Academic journal article
By Howard-York, Lisa
Nursing Education Perspectives , Vol. 29, No. 4
Clinical Teaching Strategies in Nursing (2nd ed.) edited by Kathleen B. Gaberson PhD, RN, CNOR, ANEF, and Marilyn H. Oermann, PhD, RN, FMN, ANEF; New York: Springer Publishing, 2006; 308 pages, $50
From a directed discipline, nursing has evolved dramatically as a profession. Today's nurses hold advanced degrees and function as research scientists, autonomous practitioners, and authors, while still remaining responsible for basic bedside care. Nursing education must encompass all these aspects of the nurse's role. The task is formidable, especially in light of the nursing shortage and the shortage of competent nurse educators. Gone is the old adage, "See one, do one, teach one."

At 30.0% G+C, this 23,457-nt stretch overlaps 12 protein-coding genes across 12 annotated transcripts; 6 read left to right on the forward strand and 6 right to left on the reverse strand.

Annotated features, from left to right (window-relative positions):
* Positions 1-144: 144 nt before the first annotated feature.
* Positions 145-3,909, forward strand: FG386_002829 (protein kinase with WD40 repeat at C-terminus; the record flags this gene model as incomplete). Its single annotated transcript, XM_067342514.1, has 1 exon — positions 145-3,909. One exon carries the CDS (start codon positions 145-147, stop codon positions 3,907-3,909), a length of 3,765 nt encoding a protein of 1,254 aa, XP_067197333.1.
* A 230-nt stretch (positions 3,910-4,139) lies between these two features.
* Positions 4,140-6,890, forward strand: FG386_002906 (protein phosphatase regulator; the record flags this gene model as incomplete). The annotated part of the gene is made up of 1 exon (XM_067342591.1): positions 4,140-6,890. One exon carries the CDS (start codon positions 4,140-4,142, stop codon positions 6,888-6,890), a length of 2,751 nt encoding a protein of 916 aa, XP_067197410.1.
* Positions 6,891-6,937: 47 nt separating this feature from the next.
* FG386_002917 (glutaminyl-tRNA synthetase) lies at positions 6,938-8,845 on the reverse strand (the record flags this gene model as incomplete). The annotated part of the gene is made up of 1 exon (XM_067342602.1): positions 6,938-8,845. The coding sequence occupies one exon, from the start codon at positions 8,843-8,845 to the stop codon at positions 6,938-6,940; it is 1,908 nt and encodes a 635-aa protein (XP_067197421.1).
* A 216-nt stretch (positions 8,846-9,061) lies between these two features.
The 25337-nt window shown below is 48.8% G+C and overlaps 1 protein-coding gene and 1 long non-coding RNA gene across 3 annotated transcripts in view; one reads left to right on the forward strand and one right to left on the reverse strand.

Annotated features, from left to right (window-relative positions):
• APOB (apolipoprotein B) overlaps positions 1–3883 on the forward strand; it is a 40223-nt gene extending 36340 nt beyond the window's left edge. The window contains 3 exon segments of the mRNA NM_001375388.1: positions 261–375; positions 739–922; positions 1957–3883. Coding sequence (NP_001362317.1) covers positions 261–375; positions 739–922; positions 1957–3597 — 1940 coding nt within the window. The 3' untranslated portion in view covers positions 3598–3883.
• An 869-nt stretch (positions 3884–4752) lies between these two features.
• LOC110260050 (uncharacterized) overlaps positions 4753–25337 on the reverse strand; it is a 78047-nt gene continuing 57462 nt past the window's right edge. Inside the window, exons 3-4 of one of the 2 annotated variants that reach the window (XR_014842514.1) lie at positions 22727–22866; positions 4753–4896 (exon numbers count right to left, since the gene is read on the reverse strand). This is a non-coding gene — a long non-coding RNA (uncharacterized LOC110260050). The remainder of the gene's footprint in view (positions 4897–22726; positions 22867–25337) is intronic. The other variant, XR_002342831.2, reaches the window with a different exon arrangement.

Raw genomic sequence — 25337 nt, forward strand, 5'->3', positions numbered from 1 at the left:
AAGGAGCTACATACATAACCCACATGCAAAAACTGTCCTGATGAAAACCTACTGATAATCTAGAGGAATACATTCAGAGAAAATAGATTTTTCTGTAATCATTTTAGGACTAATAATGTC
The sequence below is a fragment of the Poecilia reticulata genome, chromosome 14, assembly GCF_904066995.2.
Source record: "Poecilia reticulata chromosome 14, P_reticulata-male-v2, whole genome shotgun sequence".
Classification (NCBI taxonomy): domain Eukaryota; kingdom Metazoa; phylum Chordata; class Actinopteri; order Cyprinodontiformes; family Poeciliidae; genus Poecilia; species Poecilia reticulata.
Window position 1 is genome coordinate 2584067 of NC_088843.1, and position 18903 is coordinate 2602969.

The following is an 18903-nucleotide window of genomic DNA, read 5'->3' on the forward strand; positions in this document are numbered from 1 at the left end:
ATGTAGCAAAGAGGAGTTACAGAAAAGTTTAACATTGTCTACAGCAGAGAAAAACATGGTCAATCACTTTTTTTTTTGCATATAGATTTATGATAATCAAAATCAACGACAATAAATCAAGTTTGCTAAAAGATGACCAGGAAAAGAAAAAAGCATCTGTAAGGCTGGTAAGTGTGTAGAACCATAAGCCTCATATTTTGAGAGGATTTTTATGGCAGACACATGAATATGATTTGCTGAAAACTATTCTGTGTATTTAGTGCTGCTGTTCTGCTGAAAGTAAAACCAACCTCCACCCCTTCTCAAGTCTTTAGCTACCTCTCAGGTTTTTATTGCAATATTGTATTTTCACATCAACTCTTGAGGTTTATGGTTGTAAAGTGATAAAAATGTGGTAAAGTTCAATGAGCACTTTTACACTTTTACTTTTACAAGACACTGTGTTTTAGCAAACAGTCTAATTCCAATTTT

Clinical Teaching Strategies in Nursing seeks to address the many aspects of educating nursing students at the bedside. The novice educator is led through the initial identification of a personal and professional philosophy to areas including student evaluation and grading. Essential components of clinical teaching are outlined in the first chapter. Later chapters discuss preparation for clinical learning activities, ethical and legal issues, clinical simulation, and distance learning. Specific learning activities developed for clinical settings are presented, such as case studies and grand rounds.
Clinical evaluation is one of the most difficult and time-consuming roles of the nurse educator. The book highlights important principles of clinical evaluation and guides readers in the most effective processes of evaluation and grading. Norm and criterion-referenced clinical evaluation as well as formative and summative evaluations are discussed, and a sample clinical evaluation tool is provided for reference. …